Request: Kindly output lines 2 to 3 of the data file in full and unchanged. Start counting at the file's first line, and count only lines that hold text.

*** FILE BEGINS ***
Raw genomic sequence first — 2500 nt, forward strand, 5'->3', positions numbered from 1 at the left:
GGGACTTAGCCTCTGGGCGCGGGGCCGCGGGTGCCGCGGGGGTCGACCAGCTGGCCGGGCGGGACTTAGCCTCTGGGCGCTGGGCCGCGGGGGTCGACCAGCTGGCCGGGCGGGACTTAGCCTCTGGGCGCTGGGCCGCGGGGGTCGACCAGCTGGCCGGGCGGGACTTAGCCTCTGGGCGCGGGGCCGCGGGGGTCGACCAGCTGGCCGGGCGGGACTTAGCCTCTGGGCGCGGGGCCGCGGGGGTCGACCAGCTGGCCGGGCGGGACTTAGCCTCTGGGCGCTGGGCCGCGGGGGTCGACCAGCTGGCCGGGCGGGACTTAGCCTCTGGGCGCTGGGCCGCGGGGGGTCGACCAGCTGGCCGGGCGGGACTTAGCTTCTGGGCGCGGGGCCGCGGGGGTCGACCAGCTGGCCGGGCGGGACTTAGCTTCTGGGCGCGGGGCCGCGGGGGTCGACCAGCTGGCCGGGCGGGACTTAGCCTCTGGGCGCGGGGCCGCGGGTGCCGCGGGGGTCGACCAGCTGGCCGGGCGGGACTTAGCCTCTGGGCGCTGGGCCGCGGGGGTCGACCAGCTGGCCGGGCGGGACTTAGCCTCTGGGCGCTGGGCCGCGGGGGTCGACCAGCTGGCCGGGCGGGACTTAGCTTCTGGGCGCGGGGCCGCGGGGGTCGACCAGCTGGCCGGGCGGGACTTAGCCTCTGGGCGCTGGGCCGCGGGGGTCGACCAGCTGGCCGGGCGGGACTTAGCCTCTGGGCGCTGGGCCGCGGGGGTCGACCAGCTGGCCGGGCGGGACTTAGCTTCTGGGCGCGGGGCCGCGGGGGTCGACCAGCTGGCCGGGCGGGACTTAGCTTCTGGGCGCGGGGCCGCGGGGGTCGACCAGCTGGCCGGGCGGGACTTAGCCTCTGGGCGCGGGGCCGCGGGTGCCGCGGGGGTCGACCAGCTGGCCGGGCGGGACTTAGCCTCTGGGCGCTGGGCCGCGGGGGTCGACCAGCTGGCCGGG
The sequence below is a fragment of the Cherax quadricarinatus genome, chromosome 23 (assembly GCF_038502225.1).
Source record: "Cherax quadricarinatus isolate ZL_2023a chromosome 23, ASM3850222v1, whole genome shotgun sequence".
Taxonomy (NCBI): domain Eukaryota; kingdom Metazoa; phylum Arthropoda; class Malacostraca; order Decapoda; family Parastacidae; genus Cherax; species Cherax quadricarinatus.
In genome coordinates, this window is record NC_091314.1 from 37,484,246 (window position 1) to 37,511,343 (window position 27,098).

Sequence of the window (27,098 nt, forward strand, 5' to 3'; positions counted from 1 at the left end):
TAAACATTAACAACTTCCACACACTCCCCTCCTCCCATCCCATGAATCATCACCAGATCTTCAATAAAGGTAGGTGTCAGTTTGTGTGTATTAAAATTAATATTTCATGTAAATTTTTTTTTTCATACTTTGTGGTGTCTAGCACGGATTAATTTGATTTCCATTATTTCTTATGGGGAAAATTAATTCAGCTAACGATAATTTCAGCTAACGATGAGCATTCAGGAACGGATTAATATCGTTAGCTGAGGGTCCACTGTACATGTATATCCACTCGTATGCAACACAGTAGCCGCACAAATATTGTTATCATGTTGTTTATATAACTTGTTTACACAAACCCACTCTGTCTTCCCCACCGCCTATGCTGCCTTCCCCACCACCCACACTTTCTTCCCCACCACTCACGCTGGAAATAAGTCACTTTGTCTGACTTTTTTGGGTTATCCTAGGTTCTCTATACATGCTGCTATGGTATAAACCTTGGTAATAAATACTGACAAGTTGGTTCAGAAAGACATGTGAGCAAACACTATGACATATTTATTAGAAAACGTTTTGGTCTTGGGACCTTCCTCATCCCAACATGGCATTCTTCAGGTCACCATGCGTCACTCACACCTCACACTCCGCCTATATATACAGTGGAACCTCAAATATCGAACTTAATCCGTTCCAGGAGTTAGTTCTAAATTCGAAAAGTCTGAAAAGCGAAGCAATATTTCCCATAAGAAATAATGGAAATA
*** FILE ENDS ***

GGGACTTAGCCTCTGGGCGCGGGGCCGCGGGTGCCGCGGGGGTCGACCAGCTGGCCGGGCGGGACTTAGCCTCTGGGCGCTGGGCCGCGGGGGTCGACCAGCTGGCCGGGCGGGACTTAGCCTCTGGGCGCTGGGCCGCGGGGGTCGACCAGCTGGCCGGGCGGGACTTAGCCTCTGGGCGCGGGGCCGCGGGGGTCGACCAGCTGGCCGGGCGGGACTTAGCCTCTGGGCGCGGGGCCGCGGGGGTCGACCAGCTGGCCGGGCGGGACTTAGCCTCTGGGCGCTGGGCCGCGGGGGTCGACCAGCTGGCCGGGCGGGACTTAGCCTCTGGGCGCTGGGCCGCGGGGGGTCGACCAGCTGGCCGGGCGGGACTTAGCTTCTGGGCGCGGGGCCGCGGGGGTCGACCAGCTGGCCGGGCGGGACTTAGCTTCTGGGCGCGGGGCCGCGGGGGTCGACCAGCTGGCCGGGCGGGACTTAGCCTCTGGGCGCGGGGCCGCGGGTGCCGCGGGGGTCGACCAGCTGGCCGGGCGGGACTTAGCCTCTGGGCGCTGGGCCGCGGGGGTCGACCAGCTGGCCGGGCGGGACTTAGCCTCTGGGCGCTGGGCCGCGGGGGTCGACCAGCTGGCCGGGCGGGACTTAGCTTCTGGGCGCGGGGCCGCGGGGGTCGACCAGCTGGCCGGGCGGGACTTAGCCTCTGGGCGCTGGGCCGCGGGGGTCGACCAGCTGGCCGGGCGGGACTTAGCCTCTGGGCGCTGGGCCGCGGGGGTCGACCAGCTGGCCGGGCGGGACTTAGCTTCTGGGCGCGGGGCCGCGGGGGTCGACCAGCTGGCCGGGCGGGACTTAGCTTCTGGGCGCGGGGCCGCGGGGGTCGACCAGCTGGCCGGGCGGGACTTAGCCTCTGGGCGCGGGGCCGCGGGTGCCGCGGGGGTCGACCAGCTGGCCGGGCGGGACTTAGCCTCTGGGCGCTGGGCCGCGGGGGTCGACCAGCTGGCCGGG
The sequence below is a fragment of the Cherax quadricarinatus genome, chromosome 23 (assembly GCF_038502225.1).